The Future of Machine Translation

Who needs human document translation services when there are machine translations? That is a question the professional translation services industry is increasingly grappling with. Machine translation programs are capable of learning. They make use of machine learning to render increasingly sophisticated and natural sounding translations. Many are saying it is a full-blown coup d’état. But let’s not get too enthusiastic. Claims that it is the end of the professional translation services industry as we know it are premature.

Machine Document Translation Services Are Improving

In traditional machine translation, a machine translator will use publically available translation data. It collects data for a range of different documents. For example, the machine will use documents already translated from English to French. Using this data, the machine will judge how to best translate a particular phrase or sentence from English to French. A machine-learning algorithm will crunch all of this kind of available data to detect patterns. This is how machines “learn” to translate. There is no denying that machine-learning translations are getting better. They are getting more adept at specialized translations, for example. This includes medical, legal, and technical translation services. Many machine translators can even receive human feedback. That means that if a human inputs a “better” translation, the machine will remember it and use it in the future.

But Are Machine Document Translation Services Good Enough?

According to consulting firm Common Sense Advisory, the industry still generates a lot of revenue. In fact, revenue generation in the translation and interpreting industry is approximately $37 billion per year. That means that in spite of the rise of machine translation services, human translators are still stealing a lion’s share of the business. That is because they offer a quality that machine translation services simply can’t offer.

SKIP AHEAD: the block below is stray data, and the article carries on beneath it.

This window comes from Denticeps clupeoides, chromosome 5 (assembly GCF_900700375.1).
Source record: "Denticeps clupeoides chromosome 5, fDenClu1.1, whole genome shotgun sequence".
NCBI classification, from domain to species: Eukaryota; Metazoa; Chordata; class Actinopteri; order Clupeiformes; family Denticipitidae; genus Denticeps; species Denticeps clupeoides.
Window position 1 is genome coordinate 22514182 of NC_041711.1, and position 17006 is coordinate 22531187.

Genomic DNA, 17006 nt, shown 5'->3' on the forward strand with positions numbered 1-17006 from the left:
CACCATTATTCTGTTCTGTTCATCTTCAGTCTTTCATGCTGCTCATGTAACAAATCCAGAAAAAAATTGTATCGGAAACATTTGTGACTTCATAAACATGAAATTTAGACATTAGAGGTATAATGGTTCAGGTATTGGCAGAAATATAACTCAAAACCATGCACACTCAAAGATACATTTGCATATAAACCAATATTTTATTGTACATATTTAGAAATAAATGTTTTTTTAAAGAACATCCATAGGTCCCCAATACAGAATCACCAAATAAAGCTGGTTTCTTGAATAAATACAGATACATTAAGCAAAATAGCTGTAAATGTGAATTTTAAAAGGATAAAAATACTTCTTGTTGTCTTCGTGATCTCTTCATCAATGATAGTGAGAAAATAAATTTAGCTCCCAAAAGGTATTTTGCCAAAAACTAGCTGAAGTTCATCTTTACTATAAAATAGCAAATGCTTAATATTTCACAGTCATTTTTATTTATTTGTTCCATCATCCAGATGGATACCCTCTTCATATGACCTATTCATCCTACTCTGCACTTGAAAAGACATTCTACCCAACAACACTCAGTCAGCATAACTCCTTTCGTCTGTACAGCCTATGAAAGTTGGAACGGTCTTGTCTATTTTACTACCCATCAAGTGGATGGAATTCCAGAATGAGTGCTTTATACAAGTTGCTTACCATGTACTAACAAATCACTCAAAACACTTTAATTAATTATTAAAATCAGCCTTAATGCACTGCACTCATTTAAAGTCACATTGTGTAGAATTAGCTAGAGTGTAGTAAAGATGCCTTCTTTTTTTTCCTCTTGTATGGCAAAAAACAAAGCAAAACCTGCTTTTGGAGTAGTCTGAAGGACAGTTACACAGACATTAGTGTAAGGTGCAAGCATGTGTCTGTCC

The standard of machine document translation is generally acceptable. But machine voice translation services still have along way to go. There are notable limitations. “In a way, you have to make a compromise. You have to know whom are you talking to. You are talking to a speech recognizer, a machine,” explained Joseba Abaitua. Abaitua is a professor at the modern foreign languages department at the University of Deusto. He explained that when people speak slowly and clearly in short sentences, a machine can typically handle the translation. “The machine can start understanding you quite well. But if you start talking with a lot of colloquialism, then the whole system breaks down,” he added. For a complete critique of voice language translation apps, check out this BBC article.

The bottom line? It is unlikely that machines will ever usurp humans in the professional translation services industry. This is especially true when it comes to specialized translation services, like legal or technical. What machine translation can do is help improve the accuracy and efficiency of human translation.

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